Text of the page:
Psychological and emotional injuries after a serious accident aren’t often discussed, but they can be just as debilitating as physical injuries
In a perfect world, all motorists in Montana would always adhere to traffic laws and safety regulations. But as we all know, it’s far from a perfect world.
In reality, driver negligence and recklessness often cause serious and sometimes deadly car accidents, leaving Montana families struggling physically, financially and emotionally in the aftermath. Seeking medical attention immediately after a crash is always a top priority, especially because some physical injuries may not be apparent at first.
In addition to physical injuries, severe emotional trauma after an accident can have lasting implications. In fact, many recovering accident victims develop post-traumatic stress disorder (PTSD).
The physical and mental healthcare a recovering accident victim might need is expensive, which can cause financial distress that intensifies a person’s post-accident suffering.
What are your options if you have PTSD from your crash?
For starters, you may be entitled to compensation.
How to know if you have PTSD after a car accident (signs and symptoms)
If you witness or experience trauma, you may be at risk for PTSD. Being involved in a motor vehicle collision can be frightening, upsetting and emotionally traumatic. Not only is it possible that you witnessed horrors—such as people screaming or crying, blood or severe injuries, etc.—but you may also be haunted by memories of the crash, such as the sound of brakes screeching, metal clashing or glass breaking upon impact.
The following psychological symptoms commonly result from traumatic accidents:
- Feelings of depression or anxiety
- Exaggerated startle reflex
- Chronic fear
- Lack of appetite
- Sleep disturbances
- Irritability or mood swings
- Absence of emotion, feeling detached
PTSD after a crash may not only produce mental or emotional health symptoms but also physical ones as well. It’s important to closely monitor your condition after the car accident and report any new symptoms to your primary care physician or visit a nearby emergency room. This condition can also impede your ability to function on a daily basis.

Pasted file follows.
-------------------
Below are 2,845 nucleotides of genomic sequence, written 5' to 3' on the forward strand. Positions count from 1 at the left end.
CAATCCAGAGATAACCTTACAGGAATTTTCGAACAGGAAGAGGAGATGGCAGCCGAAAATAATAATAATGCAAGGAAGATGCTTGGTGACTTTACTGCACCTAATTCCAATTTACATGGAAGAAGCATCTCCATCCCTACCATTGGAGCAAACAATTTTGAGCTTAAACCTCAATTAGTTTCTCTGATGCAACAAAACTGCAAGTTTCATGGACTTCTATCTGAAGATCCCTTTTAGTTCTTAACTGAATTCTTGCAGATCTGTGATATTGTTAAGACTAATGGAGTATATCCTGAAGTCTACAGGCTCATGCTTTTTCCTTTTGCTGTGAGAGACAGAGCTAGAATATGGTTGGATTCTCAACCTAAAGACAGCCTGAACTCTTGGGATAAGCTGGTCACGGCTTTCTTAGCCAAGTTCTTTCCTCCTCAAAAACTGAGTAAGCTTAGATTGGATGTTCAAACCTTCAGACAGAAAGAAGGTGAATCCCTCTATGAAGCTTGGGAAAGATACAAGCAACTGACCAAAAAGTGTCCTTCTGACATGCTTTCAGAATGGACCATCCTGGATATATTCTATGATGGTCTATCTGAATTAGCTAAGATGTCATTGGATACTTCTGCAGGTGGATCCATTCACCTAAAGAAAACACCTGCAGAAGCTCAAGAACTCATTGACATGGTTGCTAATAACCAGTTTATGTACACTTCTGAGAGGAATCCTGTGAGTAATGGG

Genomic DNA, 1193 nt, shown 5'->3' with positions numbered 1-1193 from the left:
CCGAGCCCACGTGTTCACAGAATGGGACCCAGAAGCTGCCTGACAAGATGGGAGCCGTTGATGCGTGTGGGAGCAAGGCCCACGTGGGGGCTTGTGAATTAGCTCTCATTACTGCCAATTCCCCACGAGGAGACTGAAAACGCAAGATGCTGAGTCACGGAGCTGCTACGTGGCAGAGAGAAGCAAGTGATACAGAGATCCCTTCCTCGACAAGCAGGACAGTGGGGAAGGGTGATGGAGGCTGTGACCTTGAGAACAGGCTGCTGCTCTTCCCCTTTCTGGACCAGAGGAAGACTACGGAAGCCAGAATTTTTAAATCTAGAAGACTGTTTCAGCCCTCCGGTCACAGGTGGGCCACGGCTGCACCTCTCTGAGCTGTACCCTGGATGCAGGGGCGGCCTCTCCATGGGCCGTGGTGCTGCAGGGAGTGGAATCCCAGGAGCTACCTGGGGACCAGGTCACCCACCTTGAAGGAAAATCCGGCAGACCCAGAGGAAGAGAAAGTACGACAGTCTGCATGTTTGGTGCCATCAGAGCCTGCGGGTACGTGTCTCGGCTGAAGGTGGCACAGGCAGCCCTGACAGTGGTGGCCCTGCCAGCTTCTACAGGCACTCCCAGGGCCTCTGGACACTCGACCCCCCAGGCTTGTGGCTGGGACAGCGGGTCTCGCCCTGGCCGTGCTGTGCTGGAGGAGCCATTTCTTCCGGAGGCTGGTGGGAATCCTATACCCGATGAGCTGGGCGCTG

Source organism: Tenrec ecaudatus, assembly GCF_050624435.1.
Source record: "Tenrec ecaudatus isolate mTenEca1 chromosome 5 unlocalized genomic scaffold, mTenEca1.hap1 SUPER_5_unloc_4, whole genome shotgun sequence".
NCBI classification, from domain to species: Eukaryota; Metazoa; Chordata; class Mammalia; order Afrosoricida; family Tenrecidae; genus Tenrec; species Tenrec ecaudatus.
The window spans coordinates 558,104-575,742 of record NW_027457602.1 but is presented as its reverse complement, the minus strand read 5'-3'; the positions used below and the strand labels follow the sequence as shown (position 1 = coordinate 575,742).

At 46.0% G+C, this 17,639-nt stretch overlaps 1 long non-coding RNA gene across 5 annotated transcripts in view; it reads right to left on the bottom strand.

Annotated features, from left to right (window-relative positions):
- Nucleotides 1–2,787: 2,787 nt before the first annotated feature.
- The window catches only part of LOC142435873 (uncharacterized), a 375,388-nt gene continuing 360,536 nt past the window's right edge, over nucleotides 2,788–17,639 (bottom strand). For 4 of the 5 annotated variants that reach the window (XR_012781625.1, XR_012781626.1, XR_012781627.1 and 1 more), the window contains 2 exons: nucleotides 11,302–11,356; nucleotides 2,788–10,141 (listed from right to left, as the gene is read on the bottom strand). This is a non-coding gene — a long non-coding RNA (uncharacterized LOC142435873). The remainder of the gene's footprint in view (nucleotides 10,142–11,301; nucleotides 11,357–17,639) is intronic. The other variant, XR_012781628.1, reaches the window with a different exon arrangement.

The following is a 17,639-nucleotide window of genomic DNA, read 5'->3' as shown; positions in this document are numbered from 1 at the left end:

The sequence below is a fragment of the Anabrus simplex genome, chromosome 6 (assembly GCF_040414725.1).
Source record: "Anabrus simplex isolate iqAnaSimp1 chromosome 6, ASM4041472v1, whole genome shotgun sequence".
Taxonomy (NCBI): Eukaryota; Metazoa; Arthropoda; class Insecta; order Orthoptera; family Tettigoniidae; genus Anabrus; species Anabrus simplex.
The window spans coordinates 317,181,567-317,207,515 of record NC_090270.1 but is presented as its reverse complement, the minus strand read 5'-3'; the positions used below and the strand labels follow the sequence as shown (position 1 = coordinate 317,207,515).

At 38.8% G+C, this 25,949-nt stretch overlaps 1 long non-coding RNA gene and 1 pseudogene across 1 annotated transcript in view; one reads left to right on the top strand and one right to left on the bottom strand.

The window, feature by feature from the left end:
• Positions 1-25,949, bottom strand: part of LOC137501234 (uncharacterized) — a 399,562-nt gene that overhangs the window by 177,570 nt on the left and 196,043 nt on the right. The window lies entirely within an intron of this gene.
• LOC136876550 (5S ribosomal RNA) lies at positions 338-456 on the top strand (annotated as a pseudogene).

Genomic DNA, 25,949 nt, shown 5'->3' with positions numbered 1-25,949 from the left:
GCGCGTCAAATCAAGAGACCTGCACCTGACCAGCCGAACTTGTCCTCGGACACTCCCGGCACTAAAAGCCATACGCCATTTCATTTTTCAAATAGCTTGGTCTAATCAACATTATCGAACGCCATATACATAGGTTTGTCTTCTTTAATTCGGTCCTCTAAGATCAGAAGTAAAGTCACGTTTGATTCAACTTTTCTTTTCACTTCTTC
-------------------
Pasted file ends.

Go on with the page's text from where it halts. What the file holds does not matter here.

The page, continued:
Recovering from PTSD after a car accident
The psychological consequences of a car accident can be devastating to recovering victims and their families. If you’re experiencing post-accident emotional trauma, you might have repeated nightmares about the crash or keep reliving the accident in your mind.
Various trauma-focused psychotherapies have been shown to be effective in helping some people recover from PTSD, including:
- Cognitive processing therapy (CPT)
- Behavioral therapy
- Prolonged exposure (PE)
- Eye movement desensitization and reprocessing (EMDR)
- Stress inoculation therapy (SIT)
In addition, sometimes medications such as antidepressants, beta-blockers and antipsychotics may be prescribed to help the brain fight the effects of trauma.
Who pays for care for emotional trauma after a car accident?
PTSD may cause temporary or permanent disability. If you suffered an injury when another vehicle struck you, you shouldn’t have to bear the full financial burden associated with the incident. Montana law allows recovering accident victims to file a personal injury claim against any person deemed responsible for damages.
If you have been medically diagnosed with PTSD, it can be included on a list of damages in a personal injury lawsuit. As a plaintiff in a personal injury claim, you are tasked to prove several things. It’s a good idea to seek legal consultation before heading to court so that you fully understand what the court expects of you before it rules in your favor.
Seeking compensation for damages that include a PTSD injury
If a negligent, distracted or impaired driver caused the collision, you may be eligible to seek financial restitution in a civil court. Here are 3 things you must prove to successfully litigate a personal injury claim following a motor vehicle collision:
- The defendant was negligent.
- Their negligence was a direct cause of the collision.
- The defendant’s negligence resulted in your personal injury, which resulted in damages.
If you can present evidence in court that substantiates your claim, the judge overseeing the case may order the defendant to pay you damages. Court-awarded compensation may help offset your medical bills, replace lost wages if you’re unable to return to work because of PTSD or other injuries as well as pain and suffering for the emotional and psychological harm you suffered.
Restitution might also be based on loss of future potential income, as well as any financial costs associated with treatment, care or damages you have suffered because of the defendant’s negligence.